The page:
This week, at the power plant (Ippon Technologies USA headquarters), we had the pleasure of welcoming Alexis Seigneurin from Paris, France for a one week visit. Alexis is an experienced engineer currently working on a project with the Data Innovation Lab for a large insurance company. The team consists of 30+ data scientists who work with software engineers to apply their work to large datasets in production, with the goal of converting data into business value.
Hands On With Apache Spark, Big Data and Data Science.
One of the days during his visit, we brought a group of our developers to the power plant for a coding dojo, led by Alexis. We started with some donuts and coffee, gathered around the table, and dove right in. Alexis had created a VirtualBox VM so we could get up and running quickly. As Alexis began with the overview of Apache Spark, we passed around the USB drive to install the VMs. This took about 20-30 minutes to get everyone up and running. The VM came loaded with everything we’d need for the dojo, including IntelliJ IDEA with a project containing the basis for the code we’d be writing, the data files we’d be analyzing, and the presentation itself. Alexis discussed Spark history and performance a bit, citing benchmarks and comparing it to Hadoop MapReduce. He then discussed the ecosystem which includes Spark Shell, Spark Streaming, Spark SQL, Spark ML, and GraphX. We were acquainted and eager to get our hands dirty.
The next portion of the presentation was an introduction to RDDs (Resilient Distributed Datasets), which are the building blocks for the encapsulated units of work run by Spark allowing it to be distributed and resilient. RDDs are actually immutable abstractions of collections that can be processed in parallel.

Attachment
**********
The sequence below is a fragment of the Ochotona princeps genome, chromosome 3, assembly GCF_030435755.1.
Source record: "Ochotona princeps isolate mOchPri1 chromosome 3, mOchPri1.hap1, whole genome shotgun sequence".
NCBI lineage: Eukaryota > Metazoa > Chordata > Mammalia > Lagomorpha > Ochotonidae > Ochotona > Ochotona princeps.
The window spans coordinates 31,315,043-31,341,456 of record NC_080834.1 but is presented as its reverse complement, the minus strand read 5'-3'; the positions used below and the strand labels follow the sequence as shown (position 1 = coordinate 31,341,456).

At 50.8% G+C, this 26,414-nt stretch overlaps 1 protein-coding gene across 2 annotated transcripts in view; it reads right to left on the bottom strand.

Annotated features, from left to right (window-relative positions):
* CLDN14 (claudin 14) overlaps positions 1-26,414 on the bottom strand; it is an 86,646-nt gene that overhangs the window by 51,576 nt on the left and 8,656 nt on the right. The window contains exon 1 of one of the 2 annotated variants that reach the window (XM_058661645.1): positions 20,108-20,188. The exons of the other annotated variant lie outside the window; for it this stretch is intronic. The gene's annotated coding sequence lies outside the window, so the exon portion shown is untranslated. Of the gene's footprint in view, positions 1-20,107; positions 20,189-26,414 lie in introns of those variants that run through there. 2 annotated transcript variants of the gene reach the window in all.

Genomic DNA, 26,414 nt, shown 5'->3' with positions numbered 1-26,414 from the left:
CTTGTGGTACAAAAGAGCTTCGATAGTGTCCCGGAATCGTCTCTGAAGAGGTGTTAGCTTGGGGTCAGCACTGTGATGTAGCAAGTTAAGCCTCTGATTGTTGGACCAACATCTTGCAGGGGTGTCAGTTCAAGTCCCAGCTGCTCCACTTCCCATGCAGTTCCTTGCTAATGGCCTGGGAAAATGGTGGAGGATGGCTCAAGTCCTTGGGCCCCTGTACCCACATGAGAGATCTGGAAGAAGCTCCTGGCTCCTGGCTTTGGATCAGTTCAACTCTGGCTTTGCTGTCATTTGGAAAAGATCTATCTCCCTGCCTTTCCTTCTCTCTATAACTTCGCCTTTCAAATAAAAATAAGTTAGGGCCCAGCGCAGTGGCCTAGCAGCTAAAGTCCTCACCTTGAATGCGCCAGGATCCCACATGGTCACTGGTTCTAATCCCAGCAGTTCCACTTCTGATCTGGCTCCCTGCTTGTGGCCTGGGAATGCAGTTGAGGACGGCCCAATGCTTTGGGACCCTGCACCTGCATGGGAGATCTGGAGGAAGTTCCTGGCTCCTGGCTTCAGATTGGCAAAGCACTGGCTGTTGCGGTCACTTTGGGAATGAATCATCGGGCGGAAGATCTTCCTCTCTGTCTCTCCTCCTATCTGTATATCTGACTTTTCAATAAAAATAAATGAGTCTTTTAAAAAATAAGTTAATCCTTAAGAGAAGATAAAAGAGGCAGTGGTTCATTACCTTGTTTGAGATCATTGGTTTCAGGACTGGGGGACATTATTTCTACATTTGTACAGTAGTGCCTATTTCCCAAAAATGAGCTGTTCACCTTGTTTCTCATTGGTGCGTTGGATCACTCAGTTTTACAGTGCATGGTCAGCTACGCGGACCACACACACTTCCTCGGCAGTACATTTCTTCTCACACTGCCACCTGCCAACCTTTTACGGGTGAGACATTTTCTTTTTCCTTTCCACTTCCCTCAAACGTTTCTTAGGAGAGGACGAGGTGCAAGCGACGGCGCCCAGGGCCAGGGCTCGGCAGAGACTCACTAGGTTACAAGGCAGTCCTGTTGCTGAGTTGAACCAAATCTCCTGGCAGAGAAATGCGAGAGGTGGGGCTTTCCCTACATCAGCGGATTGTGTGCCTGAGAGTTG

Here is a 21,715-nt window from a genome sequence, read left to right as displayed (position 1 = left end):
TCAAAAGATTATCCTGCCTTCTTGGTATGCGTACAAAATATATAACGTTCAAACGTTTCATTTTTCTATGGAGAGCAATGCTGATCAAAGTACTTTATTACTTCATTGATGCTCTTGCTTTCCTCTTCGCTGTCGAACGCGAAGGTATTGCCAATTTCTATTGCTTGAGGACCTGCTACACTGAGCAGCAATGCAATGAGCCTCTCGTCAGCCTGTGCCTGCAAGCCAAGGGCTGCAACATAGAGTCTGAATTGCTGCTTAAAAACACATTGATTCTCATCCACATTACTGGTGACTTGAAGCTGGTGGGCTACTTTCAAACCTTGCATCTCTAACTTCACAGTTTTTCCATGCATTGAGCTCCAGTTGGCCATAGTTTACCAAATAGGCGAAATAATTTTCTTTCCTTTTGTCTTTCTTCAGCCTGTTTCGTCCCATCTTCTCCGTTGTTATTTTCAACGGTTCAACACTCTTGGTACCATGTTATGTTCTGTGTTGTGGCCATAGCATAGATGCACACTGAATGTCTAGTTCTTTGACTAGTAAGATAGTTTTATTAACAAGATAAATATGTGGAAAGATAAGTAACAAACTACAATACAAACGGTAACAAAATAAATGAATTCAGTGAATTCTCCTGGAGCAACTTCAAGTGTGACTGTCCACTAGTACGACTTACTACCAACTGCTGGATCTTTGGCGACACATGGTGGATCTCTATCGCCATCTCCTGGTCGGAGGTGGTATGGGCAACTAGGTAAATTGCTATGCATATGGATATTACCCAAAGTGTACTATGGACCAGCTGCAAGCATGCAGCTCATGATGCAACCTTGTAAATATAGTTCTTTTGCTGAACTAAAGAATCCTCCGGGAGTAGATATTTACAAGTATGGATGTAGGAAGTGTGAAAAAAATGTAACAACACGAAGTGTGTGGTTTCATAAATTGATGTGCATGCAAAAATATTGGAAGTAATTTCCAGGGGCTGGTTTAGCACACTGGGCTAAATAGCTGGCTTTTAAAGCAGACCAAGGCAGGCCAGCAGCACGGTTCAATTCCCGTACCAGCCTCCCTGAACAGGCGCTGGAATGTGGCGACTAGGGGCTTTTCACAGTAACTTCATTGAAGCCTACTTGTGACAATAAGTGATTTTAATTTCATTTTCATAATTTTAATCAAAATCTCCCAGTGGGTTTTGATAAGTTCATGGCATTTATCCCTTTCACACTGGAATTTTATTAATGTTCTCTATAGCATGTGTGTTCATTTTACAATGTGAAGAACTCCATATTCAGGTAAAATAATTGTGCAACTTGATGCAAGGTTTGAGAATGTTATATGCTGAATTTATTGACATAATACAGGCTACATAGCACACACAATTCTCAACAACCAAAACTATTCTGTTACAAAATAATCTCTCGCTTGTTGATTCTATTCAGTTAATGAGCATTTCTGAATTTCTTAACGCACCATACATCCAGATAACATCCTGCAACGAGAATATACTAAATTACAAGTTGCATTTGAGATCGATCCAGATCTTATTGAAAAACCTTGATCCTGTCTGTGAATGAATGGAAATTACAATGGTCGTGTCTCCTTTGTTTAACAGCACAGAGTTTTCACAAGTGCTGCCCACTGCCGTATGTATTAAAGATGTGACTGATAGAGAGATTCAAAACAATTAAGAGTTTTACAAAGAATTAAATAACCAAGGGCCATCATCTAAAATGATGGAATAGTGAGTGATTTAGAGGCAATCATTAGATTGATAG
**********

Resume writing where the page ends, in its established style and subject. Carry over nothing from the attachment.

While Spark provides APIs in multiple languages such as Java, Python, and R, Alexis chose to use Scala for a few reasons. First, it is simple to learn for Java developers. Secondly it is concise and well supported. Since we’d be using Scala, the next section of the presentation included a brief overview of the language and syntax.
We began the hands-on portion with the lower-level RDD API. This API provides direct access to your collections/tuples via map/reduce/filter and other low level data manipulation functions. This portion was beneficial for gaining an understanding of how the data is being processed.
The code itself was laid out in a clean fashion with comments providing a clear path to success:
DataFrames & SQL
Alexis then guided us through Spark DataFrames which provide a more familiar approach to accessing datasets and structured data. DataFrames seemed to be much simpler for everyone to grasp as we repeated many of the same exercises performed in the first round using RDDs. We then went through a Spark SQL exercise to perform SQL-like operations against an RDD.
The machine learning portion took some of us out of our comfort zones. We learned new concepts and terminology. Features, in ML, refer to individual measurable properties that are being observed. In software development, a feature typically refers to a new enhancement to an application. Performance, in ML, refers to the accuracy of an algorithm, as opposed to the typical use of the term in software development which is application performance. Overfitting is a term that describes when a statistical model tries to fit random error or noise instead of the underlying relationship.
We learned about different categories of ML:
- Supervised – This refers to a ML algorithm which tries to predict the value of a known field.
- Unsupervised – This refers to a ML algorithm which tries to classify common features into clusters to attempt to determine where future data will end up.
A typical ML workflow consists of the following steps:
- Data Cleansing – Cleaning the data for consistency
- Feature Engineering – Converting information into a format a machine can understand
- Training – Using sample data to train the model
- Applying – Applying the model to new data
Spark Machine Learning OutcomesSpark Machine Learning Outcomes
In our ML hands-on, our goal was to guess whether or not a given set of passengers on the Titanic would survive, based on a model that we generated with a larger portion of the data. We used the 80/20 split for the sample data. 80% was used to train the model, 20% was used in our predictions. The results of the algorithm were impressive: only 8 false negatives and 4 false positives!
- Spark is fast, fault-tolerant, and easy to use.
- Some of the concepts in data science are difficult for some software developers to grasp.
- Spark ML is powerful and robust
Richmonders love the French